tru_hood = (self._pnts.T[...,None]-np.take( self._pnts, self._nbrs, axis=1 ).transpose((1,0,2)))*self._wgts[:,None,:]
rhs = np.sum( (R@tru_hood.transpose((0,2,1))[...,None]).squeeze(), axis=1 )
return rhs

def _build_constraint_rhs( self, anchors: Dict[int,Tuple[float,float,float]] ):
f = np.zeros((self.n_pnts,self.n_dims),dtype=float)
f[self._anchors,:] = np.take( self._pnts, self._anchors, axis=1 ).T
for i,v in anchors.items():
if i not in self._anchors:
raise ValueError('Supplied anchor was not included in list provided at construction!')
f[i,:] = v
return f


The indexing was tricky to figure out. Error handling and input checking can obviously be improved. Something I'm not going into are the handling of anchor vertices and the overall quadratic forms that are being solved.

## So does it Work?

Yes. Here is a 2D equivalent to the bar example from the paper:

import time
import numpy as np
import matplotlib.pyplot as plt

import arap

def grid_mesh_2d( nx, ny, h ):
x,y = np.meshgrid( np.linspace(0.0,(nx-1)*h,nx), np.linspace(0.0,(ny-1)*h,ny))
idx = np.arange(nx*ny,dtype=int).reshape((ny,nx))
quads = np.column_stack(( idx[:-1,:-1].flat, idx[1:,:-1].flat, idx[1:,1:].flat, idx[:-1,1:].flat ))
return np.row_stack((x.flat,y.flat)), tris, idx

nx,ny,h = (21,5,0.1)
pnts, tris, ix = grid_mesh_2d( nx,ny,h )

anchors = {}
for i in range(ny):
anchors[ix[i,0]]    = (       0.0,           i*h)
anchors[ix[i,1]]    = (         h,           i*h)
anchors[ix[i,nx-2]] = (h*nx*0.5-h,  h*nx*0.5+i*h)
anchors[ix[i,nx-1]] = (  h*nx*0.5,  h*nx*0.5+i*h)

deformer = arap.ARAP( pnts, tris, anchors.keys(), anchor_weight=1000 )

start = time.time()
def_pnts = deformer( anchors, num_iters=2 )
end = time.time()

plt.triplot( pnts[0], pnts[1], tris, 'k-', label='original' )
plt.triplot( def_pnts[0], def_pnts[1], tris, 'r-', label='deformed' )
plt.legend()
plt.title('deformed in {:0.2f}ms'.format((end-start)*1000.0))
plt.show()


The result of this script is the following:

This is qualitatively quite close to the result for two iterations in Figure 3 of the ARAP paper. Note that the timings may be a bit unreliable for such a small problem size.

A corresponding result for 3D deformations is here (note that this corrects an earlier bug in rotation computations for 3D):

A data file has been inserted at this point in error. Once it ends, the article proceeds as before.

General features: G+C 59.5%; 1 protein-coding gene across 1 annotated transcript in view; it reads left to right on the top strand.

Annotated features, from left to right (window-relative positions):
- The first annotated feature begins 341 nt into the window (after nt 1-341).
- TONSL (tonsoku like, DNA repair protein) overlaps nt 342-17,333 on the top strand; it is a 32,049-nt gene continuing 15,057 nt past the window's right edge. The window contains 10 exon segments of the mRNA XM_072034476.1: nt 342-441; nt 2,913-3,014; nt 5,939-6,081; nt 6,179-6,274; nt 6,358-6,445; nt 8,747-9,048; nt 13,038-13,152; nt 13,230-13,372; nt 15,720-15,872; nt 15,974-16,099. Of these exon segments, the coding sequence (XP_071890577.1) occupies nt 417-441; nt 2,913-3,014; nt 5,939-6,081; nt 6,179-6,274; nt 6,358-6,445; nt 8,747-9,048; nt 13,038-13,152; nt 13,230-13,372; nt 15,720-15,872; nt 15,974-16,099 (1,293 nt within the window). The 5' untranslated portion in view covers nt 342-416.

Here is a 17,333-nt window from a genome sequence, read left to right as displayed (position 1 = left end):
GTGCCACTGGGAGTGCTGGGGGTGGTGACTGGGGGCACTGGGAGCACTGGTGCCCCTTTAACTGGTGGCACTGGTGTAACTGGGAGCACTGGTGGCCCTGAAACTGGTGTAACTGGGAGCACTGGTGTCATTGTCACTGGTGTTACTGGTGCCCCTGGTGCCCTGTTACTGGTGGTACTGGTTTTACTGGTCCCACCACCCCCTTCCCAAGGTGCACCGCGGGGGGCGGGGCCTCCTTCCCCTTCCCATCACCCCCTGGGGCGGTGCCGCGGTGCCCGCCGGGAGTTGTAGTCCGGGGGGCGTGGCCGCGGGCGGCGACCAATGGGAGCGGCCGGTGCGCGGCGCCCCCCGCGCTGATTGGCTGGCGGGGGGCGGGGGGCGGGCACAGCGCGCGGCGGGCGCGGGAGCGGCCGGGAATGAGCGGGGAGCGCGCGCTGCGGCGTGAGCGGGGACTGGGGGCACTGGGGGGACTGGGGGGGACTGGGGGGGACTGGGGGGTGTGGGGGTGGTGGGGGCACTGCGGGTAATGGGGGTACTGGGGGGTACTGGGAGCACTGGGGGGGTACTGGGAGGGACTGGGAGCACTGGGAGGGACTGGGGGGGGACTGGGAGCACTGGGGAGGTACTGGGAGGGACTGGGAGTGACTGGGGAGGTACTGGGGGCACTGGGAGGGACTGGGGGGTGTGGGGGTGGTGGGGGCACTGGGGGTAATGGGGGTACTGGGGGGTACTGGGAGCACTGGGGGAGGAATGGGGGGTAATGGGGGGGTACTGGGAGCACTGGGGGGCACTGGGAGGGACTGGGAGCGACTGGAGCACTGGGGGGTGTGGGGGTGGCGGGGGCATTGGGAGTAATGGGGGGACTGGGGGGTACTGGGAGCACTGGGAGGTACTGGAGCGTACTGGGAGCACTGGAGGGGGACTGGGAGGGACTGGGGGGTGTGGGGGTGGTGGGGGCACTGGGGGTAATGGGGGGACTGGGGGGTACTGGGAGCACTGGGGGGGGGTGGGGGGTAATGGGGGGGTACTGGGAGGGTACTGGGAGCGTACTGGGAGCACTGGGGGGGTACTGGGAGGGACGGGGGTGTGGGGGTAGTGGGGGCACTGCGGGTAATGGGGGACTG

## Performance

By using SciPy's sparse matrix functions and pre-factoring the systems, the solves are very quick. This is because SciPy uses optimized libraries for the factorization and backsolves. Prefactoring the system matrices for efficiency was a key point of the paper and it's nice to be able to take advantage of this from Python.

To look at the breakdown of time taken for right-hand-side computation and solves, I increased the problem size to 100x25, corresponding to a 2500 vertex mesh. Total time for two iterations was roughly 35ms, of which 5ms were the linear solves and 30ms were the right-hand-side computations. So the right-hand-side computation completely dominates the overall time. That said, using a looping approach, I could not even build the Laplace matrix in 30ms to say nothing of building the right-hand-side three times over, so the vectorization has paid off. More profiling would be needed to say if the most time-consuming portion is the SVDs or the indexing but overall I consider it a success to implement a graphics paper that has been cited more than 700 times in 99 lines of Python.

## Tsai Camera Calibration

Projection of known 3D points into a pinhole camera can be modeled by the following equation:

\begin{align*} \begin{bmatrix} \hat{u}_c \\ \hat{v}_c \\ \hat{w}_c \end{bmatrix} = \begin{bmatrix} f & 0 & u_0 \\ 0 & f & v_0 \\ 0 & 0 & 1 \end{bmatrix} \begin{bmatrix} r_{xx} & r_{xy} & r_{xz} & t_x \\ r_{yx} & r_{yy} & r_{yz} & t_y \\ r_{zx} & r_{zy} & r_{zz} & t_z \end{bmatrix} \begin{bmatrix} x_w \\ y_w \\ z_w \\ 1 \end{bmatrix} \\ = K E x \end{align*}

The matrix $$K$$ contains the camera intrinsics and the matrix $$E$$ contains the camera extrinsics. The final image coordinates are obtained by perspective division: $$u_c = \hat{u}_c/\hat{w}_c$$ and $$v_c = \hat{v}_c/\hat{w}_c$$.

Estimating $$K$$ and $$E$$ jointly can be difficult because the equations are non-linear and may converge slowly or to a poor solution. Tsai's algorithm provides a way to obtain initial estimates of the parameters for subsequent refinement. It requires a known calibration target that can be either planar or three-dimensional.

The key step is in estimating the rotation and x-y translation of the extrinsics $$E$$ in such a way that the unknown focal length is eliminated. Once the rotation is known, the focal-length and z translation can be computed.